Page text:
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Premature Birth: Q&A

Almost no one expects a premature birth. In fact, most of us who had a very considered and detailed birth plan. We all want birth to be safe, calm and to some extent, predictable – as we planned it. But when your little one is in a hurry to enter the world, we are left with questions as to why and what could we have done differently. In this Q&A, Meg Faure answers some of the most frequently asked questions when it comes to premature birth.

Why are babies born prematurely?

There are many reasons why a baby may be born premature, some reasons have to do with the mom – her cervix may be incompetent and not able to hold a baby in, other reasons have to do with infection – when the body knows the infant is at risk by staying in utero. Multiple pregnancies are more common with fertility treatment and moms carrying twins or more babies are also more likely to give birth prematurely.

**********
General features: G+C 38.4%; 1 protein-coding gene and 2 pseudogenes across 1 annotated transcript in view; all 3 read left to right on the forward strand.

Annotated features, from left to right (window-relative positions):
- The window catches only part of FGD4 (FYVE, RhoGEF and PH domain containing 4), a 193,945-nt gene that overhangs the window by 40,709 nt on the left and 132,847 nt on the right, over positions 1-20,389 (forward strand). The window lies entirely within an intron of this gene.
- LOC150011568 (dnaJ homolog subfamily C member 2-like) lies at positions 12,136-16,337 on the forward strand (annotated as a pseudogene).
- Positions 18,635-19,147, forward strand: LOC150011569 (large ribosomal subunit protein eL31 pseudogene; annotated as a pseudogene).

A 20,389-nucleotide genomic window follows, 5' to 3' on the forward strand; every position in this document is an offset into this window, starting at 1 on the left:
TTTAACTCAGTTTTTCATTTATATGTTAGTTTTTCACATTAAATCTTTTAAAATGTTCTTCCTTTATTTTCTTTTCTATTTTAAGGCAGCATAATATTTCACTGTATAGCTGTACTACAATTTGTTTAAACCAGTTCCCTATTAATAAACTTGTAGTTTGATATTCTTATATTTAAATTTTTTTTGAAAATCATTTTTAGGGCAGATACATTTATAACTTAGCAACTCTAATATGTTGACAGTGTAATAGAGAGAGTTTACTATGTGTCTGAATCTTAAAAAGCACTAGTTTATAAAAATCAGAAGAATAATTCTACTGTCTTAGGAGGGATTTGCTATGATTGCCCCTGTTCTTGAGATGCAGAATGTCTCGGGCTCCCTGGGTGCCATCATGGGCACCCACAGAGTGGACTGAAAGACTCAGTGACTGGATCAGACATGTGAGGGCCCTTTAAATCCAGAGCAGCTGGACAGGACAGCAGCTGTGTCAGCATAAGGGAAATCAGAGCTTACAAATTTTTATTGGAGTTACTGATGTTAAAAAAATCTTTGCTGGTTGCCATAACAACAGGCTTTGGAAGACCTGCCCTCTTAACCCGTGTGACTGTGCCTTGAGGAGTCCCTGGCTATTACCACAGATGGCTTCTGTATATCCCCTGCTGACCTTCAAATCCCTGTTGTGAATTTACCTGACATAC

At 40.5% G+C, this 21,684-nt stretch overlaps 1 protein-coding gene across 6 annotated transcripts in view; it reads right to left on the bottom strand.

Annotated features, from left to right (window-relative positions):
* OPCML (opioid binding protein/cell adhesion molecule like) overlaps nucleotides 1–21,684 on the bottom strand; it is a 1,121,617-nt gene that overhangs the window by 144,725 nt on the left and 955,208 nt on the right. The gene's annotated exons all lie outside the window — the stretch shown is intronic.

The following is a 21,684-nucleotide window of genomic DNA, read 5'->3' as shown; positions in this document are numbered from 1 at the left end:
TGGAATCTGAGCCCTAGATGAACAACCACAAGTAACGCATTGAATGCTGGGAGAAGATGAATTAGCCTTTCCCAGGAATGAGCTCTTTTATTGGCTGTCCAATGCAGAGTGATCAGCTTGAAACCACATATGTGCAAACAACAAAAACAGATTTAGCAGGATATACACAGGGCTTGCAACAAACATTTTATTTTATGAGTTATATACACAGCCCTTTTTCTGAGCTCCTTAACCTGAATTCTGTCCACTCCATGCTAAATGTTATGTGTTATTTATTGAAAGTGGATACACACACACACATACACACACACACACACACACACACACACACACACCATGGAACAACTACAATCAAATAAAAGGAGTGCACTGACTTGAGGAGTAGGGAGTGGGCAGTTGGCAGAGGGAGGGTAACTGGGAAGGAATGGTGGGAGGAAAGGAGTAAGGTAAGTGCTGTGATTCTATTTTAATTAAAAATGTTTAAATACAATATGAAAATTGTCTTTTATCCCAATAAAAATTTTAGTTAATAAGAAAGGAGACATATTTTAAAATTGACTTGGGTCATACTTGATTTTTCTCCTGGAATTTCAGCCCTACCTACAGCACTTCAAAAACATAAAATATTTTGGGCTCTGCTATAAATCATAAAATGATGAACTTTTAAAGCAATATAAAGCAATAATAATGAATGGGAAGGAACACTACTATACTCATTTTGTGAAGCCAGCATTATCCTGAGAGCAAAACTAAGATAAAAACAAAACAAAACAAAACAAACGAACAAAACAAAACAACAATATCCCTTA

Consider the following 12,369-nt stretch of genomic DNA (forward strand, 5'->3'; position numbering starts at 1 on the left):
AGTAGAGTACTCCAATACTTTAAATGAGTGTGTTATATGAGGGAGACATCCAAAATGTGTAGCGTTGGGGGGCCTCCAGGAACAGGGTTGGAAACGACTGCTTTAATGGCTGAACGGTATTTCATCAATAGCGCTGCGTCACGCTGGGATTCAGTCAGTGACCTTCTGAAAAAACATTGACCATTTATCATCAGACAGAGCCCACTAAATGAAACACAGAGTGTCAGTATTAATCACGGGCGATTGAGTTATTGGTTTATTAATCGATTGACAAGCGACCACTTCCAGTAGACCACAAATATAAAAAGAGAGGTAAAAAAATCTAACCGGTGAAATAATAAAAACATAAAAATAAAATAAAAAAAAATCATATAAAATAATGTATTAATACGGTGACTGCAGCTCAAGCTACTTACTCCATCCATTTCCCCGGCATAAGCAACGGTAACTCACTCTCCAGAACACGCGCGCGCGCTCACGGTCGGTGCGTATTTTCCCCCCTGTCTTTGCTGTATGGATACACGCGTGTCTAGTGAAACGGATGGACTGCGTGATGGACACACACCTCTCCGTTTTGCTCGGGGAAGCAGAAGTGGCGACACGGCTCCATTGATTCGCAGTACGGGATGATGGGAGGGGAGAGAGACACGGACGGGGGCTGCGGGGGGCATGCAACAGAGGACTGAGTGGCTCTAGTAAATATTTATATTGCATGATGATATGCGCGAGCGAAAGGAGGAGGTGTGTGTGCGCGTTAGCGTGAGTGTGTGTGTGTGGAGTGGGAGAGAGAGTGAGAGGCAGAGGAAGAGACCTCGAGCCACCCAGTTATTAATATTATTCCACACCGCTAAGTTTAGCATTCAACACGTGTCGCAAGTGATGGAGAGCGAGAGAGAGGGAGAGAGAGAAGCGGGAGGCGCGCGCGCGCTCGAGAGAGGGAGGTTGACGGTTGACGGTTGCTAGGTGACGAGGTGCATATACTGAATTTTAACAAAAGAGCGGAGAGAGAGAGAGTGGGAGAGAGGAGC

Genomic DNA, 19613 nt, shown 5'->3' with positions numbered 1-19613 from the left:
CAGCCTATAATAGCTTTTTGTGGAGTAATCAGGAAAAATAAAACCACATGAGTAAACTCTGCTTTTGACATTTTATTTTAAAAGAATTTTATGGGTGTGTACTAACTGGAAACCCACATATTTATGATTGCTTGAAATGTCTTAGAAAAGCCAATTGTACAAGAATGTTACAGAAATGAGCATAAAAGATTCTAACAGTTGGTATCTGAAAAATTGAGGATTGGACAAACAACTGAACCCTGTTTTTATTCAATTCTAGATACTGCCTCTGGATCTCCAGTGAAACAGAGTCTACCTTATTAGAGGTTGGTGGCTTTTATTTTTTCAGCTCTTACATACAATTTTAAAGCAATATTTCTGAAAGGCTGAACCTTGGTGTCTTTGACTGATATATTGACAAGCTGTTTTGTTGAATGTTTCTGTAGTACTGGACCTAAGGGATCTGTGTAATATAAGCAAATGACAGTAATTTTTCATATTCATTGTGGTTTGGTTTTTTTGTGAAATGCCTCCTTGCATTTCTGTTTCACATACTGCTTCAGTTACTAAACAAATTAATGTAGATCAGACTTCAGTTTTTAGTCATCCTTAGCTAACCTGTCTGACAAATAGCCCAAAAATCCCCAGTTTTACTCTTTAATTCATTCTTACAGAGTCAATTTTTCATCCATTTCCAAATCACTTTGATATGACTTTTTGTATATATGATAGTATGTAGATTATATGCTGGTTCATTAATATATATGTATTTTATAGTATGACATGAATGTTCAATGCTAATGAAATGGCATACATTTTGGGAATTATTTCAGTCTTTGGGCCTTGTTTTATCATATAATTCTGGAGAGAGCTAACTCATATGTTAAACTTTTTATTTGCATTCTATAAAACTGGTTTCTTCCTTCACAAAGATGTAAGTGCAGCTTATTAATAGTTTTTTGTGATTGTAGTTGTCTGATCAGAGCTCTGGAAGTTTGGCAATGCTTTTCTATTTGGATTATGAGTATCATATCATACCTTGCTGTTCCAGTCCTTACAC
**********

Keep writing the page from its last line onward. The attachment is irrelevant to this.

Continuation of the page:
When is a baby considered to have been born prematurely?

A full term pregnancy is 38 to 41 weeks. Delivery before 37 weeks is considered premature.

When does the baby get discharged? And mom?

The mom is generally discharged as soon as she is well – after an uncomplicated caesarean section, that would usually be 3 nights.

The baby is discharged once she is medically stable and feeding well from mom or a bottle.

What is Kangaroo Care?

Kangaroo Care, also known as KMC, is skin-to-skin contact and care for premature infants. It entails a parent (generally a mom, although dads can help too) holding her naked baby – with only a nappy and little hat on – against her naked chest. The mom and baby are then covered with a sheet or blanket to keep them both warm. It is an amazing strategy that not only provides the optimal sensory space for a prem baby but also can improve the baby’s oxygen saturation levels, weight gain and medical stability.

Taking baby home: what home care tips/advice would you give moms?

This would be the same for all moms – prepare to be tired and try to sleep once in the day when your baby sleeps – you will feel better for it. Have your baby weighed within the first two weeks that you are home to ensure she is feeding nicely. Do not sweat the small stuff, like laundry, emails and family demands – you need a couple of weeks of less pressure to adjust to having a new baby. Draw on help – family and friends and of course dad are your best allies to take the pressure off.

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